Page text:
The challenge for me will be to do my writing in the mornings, when I’m on my own time, and when I normally fritter away that time on Facebook and Twitter. Below I’ve quoted the sample post from the WordPress blog to fill in some more details. I’ll be back next week.
I’ve decided I want to blog more. Rather than just thinking about doing it, I’m starting right now. I will be posting on this blog once a week for all of 2011.
I know it won’t be easy, but it might be fun, inspiring, awesome and wonderful. Therefore I’m promising to make use of The DailyPost, and the community of other bloggers with similiar goals, to help me along the way, including asking for help when I need it and encouraging others when I can.
If you already read my blog, I hope you’ll encourage me with comments and likes, and good will along the way.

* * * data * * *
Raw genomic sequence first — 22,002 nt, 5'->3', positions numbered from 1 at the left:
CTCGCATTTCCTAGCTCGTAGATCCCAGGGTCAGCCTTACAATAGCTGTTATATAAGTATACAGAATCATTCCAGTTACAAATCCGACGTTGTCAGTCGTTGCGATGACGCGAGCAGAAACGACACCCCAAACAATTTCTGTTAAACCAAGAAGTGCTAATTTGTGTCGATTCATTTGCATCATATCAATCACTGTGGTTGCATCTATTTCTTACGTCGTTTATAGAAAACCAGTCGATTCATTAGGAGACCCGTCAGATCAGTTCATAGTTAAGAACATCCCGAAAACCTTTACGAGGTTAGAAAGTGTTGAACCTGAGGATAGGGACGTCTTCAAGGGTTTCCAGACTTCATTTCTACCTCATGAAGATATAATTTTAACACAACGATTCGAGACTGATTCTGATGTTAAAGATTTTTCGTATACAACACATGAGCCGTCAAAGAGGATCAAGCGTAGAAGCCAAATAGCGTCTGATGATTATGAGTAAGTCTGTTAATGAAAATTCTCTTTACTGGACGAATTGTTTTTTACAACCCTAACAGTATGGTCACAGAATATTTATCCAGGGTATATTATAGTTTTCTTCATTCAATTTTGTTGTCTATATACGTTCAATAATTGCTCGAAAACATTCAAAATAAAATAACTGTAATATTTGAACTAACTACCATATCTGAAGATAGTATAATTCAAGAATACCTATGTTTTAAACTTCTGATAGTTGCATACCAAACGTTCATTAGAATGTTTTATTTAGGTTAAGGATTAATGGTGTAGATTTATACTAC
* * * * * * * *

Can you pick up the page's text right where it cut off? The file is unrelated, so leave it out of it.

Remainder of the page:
(I forgot to make the “Postaweek2011″ tag yesterday. My bad. Added now.)
I didn’t jump into the open source environment all at once, and I certainly didn’t start with Ubuntu. I wasn’t even aware of how much free software was available until just a few years ago, although I remember my second ex-husband mentioning “share-ware” from time to time, usually referring to alternate versions of popular video games that were available at no cost if you knew where to go to download them, and were generally decent facsimiles of the originals. Saving money on software became a real issue when I left my job in Kentucky and came home to help my brother take care of our dad in his final years. I didn’t start looking for a job when I got back, so I wasn’t in a position to spend large on computers and software. I bought a used IBM Thinkpad with Windows XP installed on it because I planned to use it for an online course. The laptop did not come with Office installed. There was a CD with the Lotus office suite, which I learned to use, but the programs were never real familiar feeling to me.